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Train Across Canada

Discover Canada’s rushing rivers, majestic mountains, and rolling prairies. Admire the scenery from the vantage point of a passenger or freight train.

  • Grade 3
    Grade 4
    Grade 5
  • Multiple Lesson Periods
  • Directions

    1. Steep waterfalls, mountain passes, swampy woods, rolling prairies, still lakes, rushing rivers, and more pass by your window. Where are you? On a train crossing Canada! The National Canadian Railways is a system that merges more than 200 separate railways to move freight around this great country. Via Rail Canada is a separate system that carries people.
    2. Construction of a railway was one of the conditions a territory was required to meet before it could join the Dominion of Canada. Look at a map or go on the Internet to find the distances covered by trains in Canada. Check out photographs of historic trains. Provide time in the school day for students, working in small groups, to research the history behind the development of this railway system.
    3. Once research is complete and organized, students will make a triarama stage for their train scenes. They begin by cutting a large square from a recycled file folder with Crayola® Scissors. Save the scraps. Fold the points of the square together in both directions. This makes a line from each corner to the center. Unfold. Cut along one fold to the center. Later, students will slide the two pieces on either side of the cut under each other to make the triarama stand up.
    4. Students choose the Canadian terrain that their train will be passing through. Is it on a bridge crossing a stream, clinging to the edge of a mountain, or clearing a path through snow? Students sketch ideas on the back and bottom of their triaramas with Crayola Erasable Colored Pencils.
    5. Next students select the type of train they’re riding. Is it a freight train, a contemporary passenger train, or perhaps a historic steam engine? Students draw and color trains (except the engines) with colored pencils and Crayola Washable Markers. Fold one bottom part of the triarama underneath. Seal the bottom with Crayola School Glue. Air-dry the triarama overnight.
    6. To make the train appear to be moving forward, students design a 3-D engine. From the file folder scraps, fold and cut a rectangular box. Decorate it to resemble a train engine. Glue the sides. Air-dry the engine.
    7. Add any details and final colors. Glue the engine on the triarama. ALL ABOARD!
    8. Provide an opportunity for students to share their research with small groups of classmates.
  • Standards

    LA: Read and comprehend informational texts, including history/social studies, science, and technical texts, at the high end of the grade level text complexity band independently and proficiently.

    LA: Conduct short research projects to answer a question, drawing on several sources and refocusing the inquiry when appropriate.

    LA: Engage effectively in a range of collaborative discussions (one-on-one, in groups, and teacher led) with diverse partners on grade level topics and texts, building on others’ ideas and expressing their own clearly.

    MATH: Convert like measurement units within a given measurement system.

    SS: Identify examples of institutions and describe the interactions of people with institutions.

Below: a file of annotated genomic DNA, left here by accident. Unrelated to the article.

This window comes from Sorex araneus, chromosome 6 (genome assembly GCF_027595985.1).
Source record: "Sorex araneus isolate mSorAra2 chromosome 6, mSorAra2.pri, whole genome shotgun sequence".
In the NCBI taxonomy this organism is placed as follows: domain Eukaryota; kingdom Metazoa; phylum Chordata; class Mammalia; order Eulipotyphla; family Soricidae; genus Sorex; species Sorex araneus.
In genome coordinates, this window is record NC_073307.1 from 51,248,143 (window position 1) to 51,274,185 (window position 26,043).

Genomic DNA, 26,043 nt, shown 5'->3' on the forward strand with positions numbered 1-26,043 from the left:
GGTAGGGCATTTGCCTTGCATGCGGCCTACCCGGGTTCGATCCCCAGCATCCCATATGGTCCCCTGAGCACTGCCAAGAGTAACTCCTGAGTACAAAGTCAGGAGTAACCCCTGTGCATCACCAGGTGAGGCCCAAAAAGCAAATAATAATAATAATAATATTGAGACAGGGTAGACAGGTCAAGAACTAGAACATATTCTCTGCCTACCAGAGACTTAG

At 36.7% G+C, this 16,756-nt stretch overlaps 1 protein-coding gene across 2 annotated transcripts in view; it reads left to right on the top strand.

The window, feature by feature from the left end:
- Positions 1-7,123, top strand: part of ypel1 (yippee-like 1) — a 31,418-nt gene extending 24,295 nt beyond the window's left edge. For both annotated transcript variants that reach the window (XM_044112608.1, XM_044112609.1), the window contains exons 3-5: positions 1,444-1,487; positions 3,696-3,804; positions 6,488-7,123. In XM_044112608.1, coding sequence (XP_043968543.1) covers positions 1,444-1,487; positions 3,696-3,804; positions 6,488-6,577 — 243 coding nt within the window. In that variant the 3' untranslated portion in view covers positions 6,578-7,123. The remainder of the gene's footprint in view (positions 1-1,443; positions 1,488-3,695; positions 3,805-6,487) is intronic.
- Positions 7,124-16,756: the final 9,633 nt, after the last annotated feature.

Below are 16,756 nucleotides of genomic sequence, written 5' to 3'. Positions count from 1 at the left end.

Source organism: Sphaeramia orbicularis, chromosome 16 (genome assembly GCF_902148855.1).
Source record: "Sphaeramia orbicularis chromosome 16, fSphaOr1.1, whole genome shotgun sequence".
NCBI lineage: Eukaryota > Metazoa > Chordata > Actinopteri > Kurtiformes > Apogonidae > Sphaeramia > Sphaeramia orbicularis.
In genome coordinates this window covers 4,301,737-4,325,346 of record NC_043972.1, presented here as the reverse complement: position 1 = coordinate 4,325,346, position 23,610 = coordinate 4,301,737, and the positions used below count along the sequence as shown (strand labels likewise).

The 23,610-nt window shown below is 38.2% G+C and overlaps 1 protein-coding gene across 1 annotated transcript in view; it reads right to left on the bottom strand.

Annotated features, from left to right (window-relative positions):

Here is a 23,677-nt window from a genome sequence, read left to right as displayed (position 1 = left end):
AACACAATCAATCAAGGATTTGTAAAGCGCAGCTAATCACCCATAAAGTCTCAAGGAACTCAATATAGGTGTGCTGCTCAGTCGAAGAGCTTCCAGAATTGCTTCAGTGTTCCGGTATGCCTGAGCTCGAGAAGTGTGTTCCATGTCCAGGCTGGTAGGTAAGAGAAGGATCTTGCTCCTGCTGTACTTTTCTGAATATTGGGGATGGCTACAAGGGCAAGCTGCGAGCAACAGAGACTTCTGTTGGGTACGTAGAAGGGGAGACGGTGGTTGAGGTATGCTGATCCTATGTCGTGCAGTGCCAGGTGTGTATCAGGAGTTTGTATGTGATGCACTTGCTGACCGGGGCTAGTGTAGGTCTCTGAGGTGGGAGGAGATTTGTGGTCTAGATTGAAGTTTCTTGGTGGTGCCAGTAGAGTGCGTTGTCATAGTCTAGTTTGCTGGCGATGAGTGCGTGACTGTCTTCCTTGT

SS: Explore the role of technology in communications, transportation, information-processing, weapons development, or other areas as it contributes to or helps resolve conflicts.

    SS: Identify and describe examples in which science and technology have changed the lives of people, such as in homemaking, childcare, work, transportation, and communication.

    SS: Use appropriate resources, data sources, and geographic tools to generate, manipulate, and interpret information.

    VA: Intentionally take advantage of the qualities and characteristics of art media, techniques, and processes to enhance communication of experiences and ideas.

    VA: Select and use the qualities of structures and functions of art to improve communication of ideas.

    VA: Use subjects, themes, and symbols that demonstrate knowledge of contexts, values, and aesthetics that communicate intended meaning in artworks.

  • Adaptations

    Possible classroom resources include: The Kids Book of Canada by Barbara Greenwood; The Kids Book of Canadian History by Carlotta Hacker & John Mantha; Kids Book of Canadian Geography by Briony Penn

    Students use their knowledge of the coordinate plane to plot and sketch their terrain scenes, focusing on Quadrants I and II only. Once all ordered pairs are plotted and illustration created, students color scene using Crayola Colored Pencils. Cut Quadrants III & IV away from Quadrants I & II so as to allow the scenes to become the background for triaramas. Students may provide written directions for replicating their scene.

    Students design a variety of backgrounds for their triaramas, illustrating four separate terrains such as coastal, urban, wintry, and /or historic.

    Students research the various wildlife living in selected terrains across Canada. Sketch appropriate wildlife and set them in the triarama. Paper tabs on the legs of the wildlife will allow for a 3-D effect.

    Students investigate a variety of routes the Canadian rail service travels. Create a scale map and document the routes researched. Calculate the distance between identified stops. Identify specific points of interest that you would stop at if you were traveling on board the train. What would be the total miles traveled?


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  • Creativity.
  • Capacity.
  • Collaboration.
  • Change.
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